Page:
Blessing from the Village's Commitment to Protect Peat in Naga Sakti LakeBy Zamzami Arlinus
Small farmers in Riding Village are trying to quit the sonor farming method. When they first clear the land to be used as rice fields, they spend tens of millions with unsatisfactory results, but they don't give up. The rainy season will continue their dream of farming using the tugal method without burning the land.
The word "Ampera" was not clearly visible that morning. However, the traffic was still busy on the bridge that divides the Musi river in Palembang City. I tried to get closer to less than 75 meters from the word printed on the middle of the bridge. However, the text located under an analog clock was still blurry even though it was already around 6 am. Visibility in Palembang City has been limited in recent months.
After taking some photos, I continued my journey to Riding Village, which is located in Pangkalan Lampam Subdistrict, Ogan Komering Ilir (OKI) District, South Sumatra Province. The distance is around 70 km or 3 hours by car. Along the way, I had to reduce the speed several times due to the smog covering the road. Based on data from the South Sumatra Regional Disaster Management Agency (BPBD), the smoke in Palembang City probably came from Riding. Daily report from the Media Center Command Post at the South Sumatra BPBD showed that as of Wednesday, 9 October 2019, 57 hotspots were found in OKI District. This number was the highest when compared to 50 hotspots in Musi Banyuasin and less than 10 hotspots in other areas.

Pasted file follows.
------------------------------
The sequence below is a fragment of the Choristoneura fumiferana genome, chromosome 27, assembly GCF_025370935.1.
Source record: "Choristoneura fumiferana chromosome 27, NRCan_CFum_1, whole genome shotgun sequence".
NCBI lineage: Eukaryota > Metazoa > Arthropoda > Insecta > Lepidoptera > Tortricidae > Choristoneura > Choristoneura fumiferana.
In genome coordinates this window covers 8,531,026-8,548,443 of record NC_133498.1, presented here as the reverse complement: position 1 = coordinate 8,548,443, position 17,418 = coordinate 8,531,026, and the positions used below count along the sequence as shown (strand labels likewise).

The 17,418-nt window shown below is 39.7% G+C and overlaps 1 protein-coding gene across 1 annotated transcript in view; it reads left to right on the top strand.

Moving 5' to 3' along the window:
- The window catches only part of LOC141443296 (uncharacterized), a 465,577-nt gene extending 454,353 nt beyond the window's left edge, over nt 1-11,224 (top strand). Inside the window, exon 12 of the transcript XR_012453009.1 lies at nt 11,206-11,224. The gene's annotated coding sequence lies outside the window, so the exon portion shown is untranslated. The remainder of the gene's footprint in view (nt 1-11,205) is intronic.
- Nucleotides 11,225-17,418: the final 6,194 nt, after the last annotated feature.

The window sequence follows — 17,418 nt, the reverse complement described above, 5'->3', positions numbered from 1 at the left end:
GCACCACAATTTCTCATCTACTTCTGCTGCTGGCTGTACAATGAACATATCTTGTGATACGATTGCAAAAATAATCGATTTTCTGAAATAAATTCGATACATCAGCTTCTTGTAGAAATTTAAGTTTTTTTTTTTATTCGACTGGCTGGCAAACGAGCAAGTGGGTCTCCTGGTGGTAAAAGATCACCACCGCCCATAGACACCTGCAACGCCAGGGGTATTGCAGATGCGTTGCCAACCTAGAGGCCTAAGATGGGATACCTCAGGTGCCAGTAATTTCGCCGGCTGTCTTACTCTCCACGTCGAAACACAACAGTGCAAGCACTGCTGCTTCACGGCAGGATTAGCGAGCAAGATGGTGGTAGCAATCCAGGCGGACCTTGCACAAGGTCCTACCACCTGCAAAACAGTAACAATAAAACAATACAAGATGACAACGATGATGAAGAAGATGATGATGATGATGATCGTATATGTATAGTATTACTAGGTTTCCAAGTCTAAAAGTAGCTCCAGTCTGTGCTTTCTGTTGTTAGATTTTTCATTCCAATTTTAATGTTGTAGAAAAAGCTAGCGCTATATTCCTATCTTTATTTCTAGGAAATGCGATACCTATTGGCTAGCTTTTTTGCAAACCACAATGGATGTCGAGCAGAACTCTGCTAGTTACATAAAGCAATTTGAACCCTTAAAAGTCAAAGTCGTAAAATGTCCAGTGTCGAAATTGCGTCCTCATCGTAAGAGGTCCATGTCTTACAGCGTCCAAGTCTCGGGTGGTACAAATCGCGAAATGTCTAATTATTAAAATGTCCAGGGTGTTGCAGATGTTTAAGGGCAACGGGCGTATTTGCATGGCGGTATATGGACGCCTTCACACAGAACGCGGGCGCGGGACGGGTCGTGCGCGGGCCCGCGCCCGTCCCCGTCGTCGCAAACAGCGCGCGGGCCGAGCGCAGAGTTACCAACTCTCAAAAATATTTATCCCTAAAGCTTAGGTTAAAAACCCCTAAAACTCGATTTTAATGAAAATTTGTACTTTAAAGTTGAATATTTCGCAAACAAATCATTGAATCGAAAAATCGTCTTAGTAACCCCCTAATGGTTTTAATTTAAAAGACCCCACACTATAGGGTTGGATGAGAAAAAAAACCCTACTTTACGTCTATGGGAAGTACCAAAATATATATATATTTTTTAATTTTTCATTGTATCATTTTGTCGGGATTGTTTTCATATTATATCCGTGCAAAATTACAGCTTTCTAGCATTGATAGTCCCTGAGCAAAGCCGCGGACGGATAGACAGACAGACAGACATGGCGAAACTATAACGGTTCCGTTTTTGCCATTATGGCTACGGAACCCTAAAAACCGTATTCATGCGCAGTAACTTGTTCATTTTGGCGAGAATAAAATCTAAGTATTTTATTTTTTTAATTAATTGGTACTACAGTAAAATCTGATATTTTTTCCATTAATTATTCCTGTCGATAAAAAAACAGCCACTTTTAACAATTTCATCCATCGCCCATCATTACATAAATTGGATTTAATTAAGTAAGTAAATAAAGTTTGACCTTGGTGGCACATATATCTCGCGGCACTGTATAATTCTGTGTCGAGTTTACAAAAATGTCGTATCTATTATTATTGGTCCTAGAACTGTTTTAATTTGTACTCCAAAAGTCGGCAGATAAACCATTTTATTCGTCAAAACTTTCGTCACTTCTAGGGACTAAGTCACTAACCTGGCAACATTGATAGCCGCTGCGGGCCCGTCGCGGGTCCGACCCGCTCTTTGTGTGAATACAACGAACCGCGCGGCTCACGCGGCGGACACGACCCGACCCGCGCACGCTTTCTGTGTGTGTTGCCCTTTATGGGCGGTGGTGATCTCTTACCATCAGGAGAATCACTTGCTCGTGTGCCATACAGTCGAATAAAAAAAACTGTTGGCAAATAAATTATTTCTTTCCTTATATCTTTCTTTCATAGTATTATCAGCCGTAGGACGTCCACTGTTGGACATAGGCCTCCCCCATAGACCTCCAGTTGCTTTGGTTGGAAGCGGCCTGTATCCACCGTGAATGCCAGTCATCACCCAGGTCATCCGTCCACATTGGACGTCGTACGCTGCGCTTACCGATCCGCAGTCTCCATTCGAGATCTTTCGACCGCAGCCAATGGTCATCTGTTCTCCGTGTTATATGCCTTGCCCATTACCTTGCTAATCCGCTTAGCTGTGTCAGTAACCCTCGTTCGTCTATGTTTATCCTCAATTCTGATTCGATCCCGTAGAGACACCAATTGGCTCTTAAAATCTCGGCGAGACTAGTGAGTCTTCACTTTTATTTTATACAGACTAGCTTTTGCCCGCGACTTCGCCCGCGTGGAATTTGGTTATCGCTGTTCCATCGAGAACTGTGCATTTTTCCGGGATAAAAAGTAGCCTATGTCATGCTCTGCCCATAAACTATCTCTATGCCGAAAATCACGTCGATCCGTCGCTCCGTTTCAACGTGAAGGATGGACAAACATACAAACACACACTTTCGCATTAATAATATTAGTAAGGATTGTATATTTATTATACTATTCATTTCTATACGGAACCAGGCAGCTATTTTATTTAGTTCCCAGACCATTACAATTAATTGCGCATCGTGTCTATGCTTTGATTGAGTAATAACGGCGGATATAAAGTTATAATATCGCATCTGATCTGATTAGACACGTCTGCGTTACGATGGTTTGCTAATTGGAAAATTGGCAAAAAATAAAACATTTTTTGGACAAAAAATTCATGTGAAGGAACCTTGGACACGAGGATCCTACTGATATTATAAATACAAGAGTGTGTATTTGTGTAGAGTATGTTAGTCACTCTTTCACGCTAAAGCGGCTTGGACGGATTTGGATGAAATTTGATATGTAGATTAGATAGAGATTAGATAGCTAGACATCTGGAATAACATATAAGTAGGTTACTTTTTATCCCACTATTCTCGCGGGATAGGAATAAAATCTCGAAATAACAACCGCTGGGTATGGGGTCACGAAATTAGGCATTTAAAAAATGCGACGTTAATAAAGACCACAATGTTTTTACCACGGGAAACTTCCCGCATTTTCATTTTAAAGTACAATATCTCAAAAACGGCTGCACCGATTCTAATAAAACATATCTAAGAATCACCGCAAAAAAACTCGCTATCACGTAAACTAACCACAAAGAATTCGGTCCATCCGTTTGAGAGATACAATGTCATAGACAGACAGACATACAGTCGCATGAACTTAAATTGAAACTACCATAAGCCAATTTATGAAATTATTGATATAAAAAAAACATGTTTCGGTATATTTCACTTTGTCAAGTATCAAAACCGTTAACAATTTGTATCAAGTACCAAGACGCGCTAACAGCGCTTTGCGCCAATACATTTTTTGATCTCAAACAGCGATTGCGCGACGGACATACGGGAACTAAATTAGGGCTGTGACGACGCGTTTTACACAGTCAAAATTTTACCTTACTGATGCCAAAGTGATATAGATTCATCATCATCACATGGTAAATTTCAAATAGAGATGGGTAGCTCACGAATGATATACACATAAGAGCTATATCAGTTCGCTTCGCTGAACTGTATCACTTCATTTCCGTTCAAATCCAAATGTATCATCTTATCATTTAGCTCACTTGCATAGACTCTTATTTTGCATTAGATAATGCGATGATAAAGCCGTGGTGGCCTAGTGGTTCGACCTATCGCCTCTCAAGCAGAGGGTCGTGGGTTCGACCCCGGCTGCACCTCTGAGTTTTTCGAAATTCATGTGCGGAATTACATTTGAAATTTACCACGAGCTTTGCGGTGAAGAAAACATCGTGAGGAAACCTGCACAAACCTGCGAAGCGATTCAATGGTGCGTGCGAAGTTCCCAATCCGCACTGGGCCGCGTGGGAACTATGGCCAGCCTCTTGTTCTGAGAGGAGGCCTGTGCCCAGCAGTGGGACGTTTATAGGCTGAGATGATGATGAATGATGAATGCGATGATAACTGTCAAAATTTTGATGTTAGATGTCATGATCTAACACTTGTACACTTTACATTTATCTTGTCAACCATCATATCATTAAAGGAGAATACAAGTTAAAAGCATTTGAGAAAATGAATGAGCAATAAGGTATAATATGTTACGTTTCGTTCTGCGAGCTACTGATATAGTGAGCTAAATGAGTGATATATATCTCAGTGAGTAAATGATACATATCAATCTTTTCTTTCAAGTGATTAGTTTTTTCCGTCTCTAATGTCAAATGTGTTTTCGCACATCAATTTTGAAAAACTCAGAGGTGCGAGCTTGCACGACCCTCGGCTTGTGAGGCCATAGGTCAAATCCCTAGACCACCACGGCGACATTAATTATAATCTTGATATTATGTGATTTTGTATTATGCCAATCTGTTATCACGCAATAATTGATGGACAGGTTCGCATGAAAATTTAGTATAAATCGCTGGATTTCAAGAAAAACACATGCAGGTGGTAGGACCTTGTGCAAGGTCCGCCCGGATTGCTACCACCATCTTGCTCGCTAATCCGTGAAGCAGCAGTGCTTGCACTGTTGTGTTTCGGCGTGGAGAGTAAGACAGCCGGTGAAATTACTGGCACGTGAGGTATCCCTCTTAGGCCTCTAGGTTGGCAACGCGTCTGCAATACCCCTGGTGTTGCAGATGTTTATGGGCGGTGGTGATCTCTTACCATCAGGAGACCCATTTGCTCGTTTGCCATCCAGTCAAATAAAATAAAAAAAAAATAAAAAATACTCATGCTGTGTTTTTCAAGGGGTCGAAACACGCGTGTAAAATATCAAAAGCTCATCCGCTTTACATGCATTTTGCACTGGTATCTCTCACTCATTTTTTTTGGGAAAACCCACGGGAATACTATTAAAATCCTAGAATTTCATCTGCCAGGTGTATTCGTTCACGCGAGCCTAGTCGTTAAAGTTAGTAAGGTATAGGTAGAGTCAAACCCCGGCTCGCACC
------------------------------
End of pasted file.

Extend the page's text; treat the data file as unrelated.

In Riding Village, I met Iswadi (46 years old), a resident who is committed to farming without burning the land. He said most of the farmers in his village still use sonor and tugal methods. It was only him and his two friends who are eager to quit the sonor method. Sonor is the practice of sowing seeds by burning the land first. Sonor method can scorch the surrounding land, which in turn can cause a bigger disaster.
One of the village elders brought me to a rice field owned by Iswadi and his two friends located about 6 km from Riding Village center. We passed through a dusty road which is a connecting road to PT. OKI Pulp and Paper Mills in Sungai Baung Village. Along the way, I saw the expanse of smallholder rubber plantations, shrubs, swamps, and peatlands.
After arriving at Iswadi's plot, I became acquainted with Ujang Alirman, who also manages rice fields without burning the land. Ujang then took me to the rice fields managed by Rudi, who is also Iswandi's friend. In Rudi's first plot, the rice started to turn yellow but I saw different things when visiting the second plot belonging to Ujang, where the height of the rice stalks was abnormal and there were weeds and ferns between the rice plants. There were also dikes and dry tertiary canals overgrown with weeds as high as 170 cm. About 100 steps from there, we arrived at Iswadi's third plot which was just as dry. "The rice in the first plot grew much better than the ones in the other two plots because the second and third plots were very dry," said Ujang.